Craig by his mother
Developmental Delay and epilepsy
My pregnancy was problematic, as at the first month I started to miscarry and was placed on hormone treatment for three months.
Although Craig was a happy and contented baby he was developmentally delayed and he only started walking at the age of two. At the same time he started having febrile convulsions which were precipitated by frequent attacks of tonsillitis. At three years of age we had his tonsils removed and the convulsions stopped.
The nightmare of epilepsy
When he reached school going age and he was referred to a special school. At the age of 17 he started to have strange episodes of sudden tiredness, when he would come in from playing outside and lie down to rest. This was so uncharacteristic of him that I became worried and took him to a neurologist who diagnosed epilepsy. The doctor prescribed an anti-epileptic drug for him and assured me that he would be fine once on the medication. This is where our nightmare began.
Craig’s epilepsy became more and more severe with each increase of the medication and a process of trial and error started with many different specialists all trying different combinations of various drugs. During one of the drug withdrawals he went into a very serious status epilepticus and lay for five days in continuous seizures. After he was stabilised he was sent home on cocktail of drugs.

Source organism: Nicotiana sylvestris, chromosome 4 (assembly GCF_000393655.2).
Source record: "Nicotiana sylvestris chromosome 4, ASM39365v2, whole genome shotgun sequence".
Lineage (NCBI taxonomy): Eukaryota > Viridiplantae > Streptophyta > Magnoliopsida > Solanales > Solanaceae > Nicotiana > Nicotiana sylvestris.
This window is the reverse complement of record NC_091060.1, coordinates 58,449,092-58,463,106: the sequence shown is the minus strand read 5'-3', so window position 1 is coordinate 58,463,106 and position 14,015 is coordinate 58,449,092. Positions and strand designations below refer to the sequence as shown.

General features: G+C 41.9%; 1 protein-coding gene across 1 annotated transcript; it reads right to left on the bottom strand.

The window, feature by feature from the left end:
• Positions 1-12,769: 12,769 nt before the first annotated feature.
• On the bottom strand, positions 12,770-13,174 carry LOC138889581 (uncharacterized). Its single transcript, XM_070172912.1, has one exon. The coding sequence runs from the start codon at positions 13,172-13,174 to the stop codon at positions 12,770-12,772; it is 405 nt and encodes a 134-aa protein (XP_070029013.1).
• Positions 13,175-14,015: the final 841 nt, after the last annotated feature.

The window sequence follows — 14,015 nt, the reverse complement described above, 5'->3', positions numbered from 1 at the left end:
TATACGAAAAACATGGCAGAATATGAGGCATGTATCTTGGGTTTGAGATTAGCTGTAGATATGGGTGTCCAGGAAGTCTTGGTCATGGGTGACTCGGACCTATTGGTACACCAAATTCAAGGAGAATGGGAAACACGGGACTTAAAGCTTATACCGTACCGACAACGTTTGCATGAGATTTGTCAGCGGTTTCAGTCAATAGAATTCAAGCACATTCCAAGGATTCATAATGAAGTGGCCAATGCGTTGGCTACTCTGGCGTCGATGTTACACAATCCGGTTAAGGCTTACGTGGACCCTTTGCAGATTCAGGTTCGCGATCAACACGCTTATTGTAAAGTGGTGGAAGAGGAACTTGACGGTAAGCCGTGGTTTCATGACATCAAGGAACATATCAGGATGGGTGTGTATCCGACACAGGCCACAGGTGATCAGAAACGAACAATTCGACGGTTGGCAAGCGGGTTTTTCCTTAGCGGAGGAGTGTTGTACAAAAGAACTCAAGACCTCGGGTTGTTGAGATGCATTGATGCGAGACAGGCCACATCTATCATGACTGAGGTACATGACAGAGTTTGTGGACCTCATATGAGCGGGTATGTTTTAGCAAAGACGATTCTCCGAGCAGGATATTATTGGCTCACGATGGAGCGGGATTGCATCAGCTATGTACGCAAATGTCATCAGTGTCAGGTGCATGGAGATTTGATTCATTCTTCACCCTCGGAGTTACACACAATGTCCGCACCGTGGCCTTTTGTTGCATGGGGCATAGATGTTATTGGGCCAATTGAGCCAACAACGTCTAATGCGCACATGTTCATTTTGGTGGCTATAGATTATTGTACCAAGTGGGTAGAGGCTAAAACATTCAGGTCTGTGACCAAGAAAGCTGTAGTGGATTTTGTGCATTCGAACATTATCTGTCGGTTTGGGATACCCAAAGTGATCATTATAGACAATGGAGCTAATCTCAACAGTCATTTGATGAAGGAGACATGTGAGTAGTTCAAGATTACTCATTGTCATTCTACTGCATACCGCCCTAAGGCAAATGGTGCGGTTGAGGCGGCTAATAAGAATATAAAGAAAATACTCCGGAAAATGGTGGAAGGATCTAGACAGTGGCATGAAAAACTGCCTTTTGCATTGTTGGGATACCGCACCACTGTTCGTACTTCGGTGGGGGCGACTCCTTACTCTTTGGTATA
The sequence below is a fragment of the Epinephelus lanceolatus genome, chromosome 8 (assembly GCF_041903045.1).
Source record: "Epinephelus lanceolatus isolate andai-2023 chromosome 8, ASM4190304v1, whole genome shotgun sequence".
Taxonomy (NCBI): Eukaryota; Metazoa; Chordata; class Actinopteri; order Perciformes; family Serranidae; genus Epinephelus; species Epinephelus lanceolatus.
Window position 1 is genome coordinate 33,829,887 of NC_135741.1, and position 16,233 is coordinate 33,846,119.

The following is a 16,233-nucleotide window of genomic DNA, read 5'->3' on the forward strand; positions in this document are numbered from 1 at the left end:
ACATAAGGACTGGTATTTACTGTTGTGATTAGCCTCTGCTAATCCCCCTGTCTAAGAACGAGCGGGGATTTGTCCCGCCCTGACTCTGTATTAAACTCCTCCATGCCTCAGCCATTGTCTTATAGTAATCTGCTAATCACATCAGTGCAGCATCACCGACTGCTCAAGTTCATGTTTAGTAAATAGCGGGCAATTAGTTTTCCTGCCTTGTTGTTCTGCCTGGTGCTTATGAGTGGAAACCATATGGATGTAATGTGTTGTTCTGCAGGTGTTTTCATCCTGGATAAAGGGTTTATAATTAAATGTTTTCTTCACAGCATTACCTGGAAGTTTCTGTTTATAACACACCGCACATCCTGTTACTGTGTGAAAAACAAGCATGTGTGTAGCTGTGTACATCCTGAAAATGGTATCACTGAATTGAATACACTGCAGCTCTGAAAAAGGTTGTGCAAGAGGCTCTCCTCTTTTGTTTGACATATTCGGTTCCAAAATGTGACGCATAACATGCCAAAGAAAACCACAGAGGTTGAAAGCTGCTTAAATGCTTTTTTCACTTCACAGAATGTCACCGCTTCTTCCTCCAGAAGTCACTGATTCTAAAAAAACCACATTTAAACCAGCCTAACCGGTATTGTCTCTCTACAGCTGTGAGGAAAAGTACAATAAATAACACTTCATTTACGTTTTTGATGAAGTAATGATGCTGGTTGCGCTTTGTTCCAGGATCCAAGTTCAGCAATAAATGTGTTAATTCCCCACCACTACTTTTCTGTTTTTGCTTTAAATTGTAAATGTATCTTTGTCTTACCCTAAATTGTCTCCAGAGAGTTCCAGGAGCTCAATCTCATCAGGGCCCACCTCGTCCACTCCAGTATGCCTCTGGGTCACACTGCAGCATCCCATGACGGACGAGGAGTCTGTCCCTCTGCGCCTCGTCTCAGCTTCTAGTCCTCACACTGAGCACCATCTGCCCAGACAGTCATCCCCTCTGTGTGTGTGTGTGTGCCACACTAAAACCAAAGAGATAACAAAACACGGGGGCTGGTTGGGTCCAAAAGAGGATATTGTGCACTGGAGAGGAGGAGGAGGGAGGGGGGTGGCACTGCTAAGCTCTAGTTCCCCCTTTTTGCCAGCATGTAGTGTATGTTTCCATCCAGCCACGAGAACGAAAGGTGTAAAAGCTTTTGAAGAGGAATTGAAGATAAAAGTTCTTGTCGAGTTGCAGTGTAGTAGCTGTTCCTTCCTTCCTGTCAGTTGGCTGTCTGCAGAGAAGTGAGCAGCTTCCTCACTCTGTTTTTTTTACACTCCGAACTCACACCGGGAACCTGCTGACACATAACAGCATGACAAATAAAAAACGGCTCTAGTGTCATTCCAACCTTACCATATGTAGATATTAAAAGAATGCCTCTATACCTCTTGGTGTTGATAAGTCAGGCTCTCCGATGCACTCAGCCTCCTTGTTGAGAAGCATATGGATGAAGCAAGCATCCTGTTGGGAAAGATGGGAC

No specialist seemed to be able to give us any hope of recovery.
TST brings a new understanding of how to help
When Craig was 27 years I heard of Scotson Therapy and Linda is someone who truly can understand the pain of living with this debilitating condition. Linda explained to me that the reason the seizures started at the age of seventeen was due to a sudden growth spurt at puberty.
She also explained why there was a possibility that Craig’s lungs and diaphragm could be under developed which could affect the levels of oxygen made available to his brain.
Linda’s gentle method of stimulating the diaphragm muscle to strengthen the respiratory system and increase the lung capacity, which assists the blood supply to the brain, made so much sense.
Craig tolerated the respiratory massage well.
Reducing the anti-convulsant drugs
Since then Craig’s neurologist has been happy for us to withdraw 1000 mg of Keppra and 0.5 mg of Rivatril successfully. This withdrawal was done extremely slowly so as not to shock Craig’s system.
Craig woke up
On our first trip to the Advance centre this year Craig could not hold up his own head and was sleeping for most of the way. Last week on our journey to see Linda, we noticed the immense difference that Craig is showing. His head was up on his shoulders, and all the way there and back he showed great interest in all that was happening around him.
He is full of joy and enthusiasm for life
Craig is now able to talk coherently, his speech and vocabulary has immensely improved and he is full of joy and enthusiasm for life.
We are all very grateful that we have had the opportunity to learn this therapy. We have learned that there is no quick fix to his problem but this steady, gentle and holistic approach has given us new hope to be able to improve Craig’s overall state of being.
Thank you Linda for all your love and dedication to this work.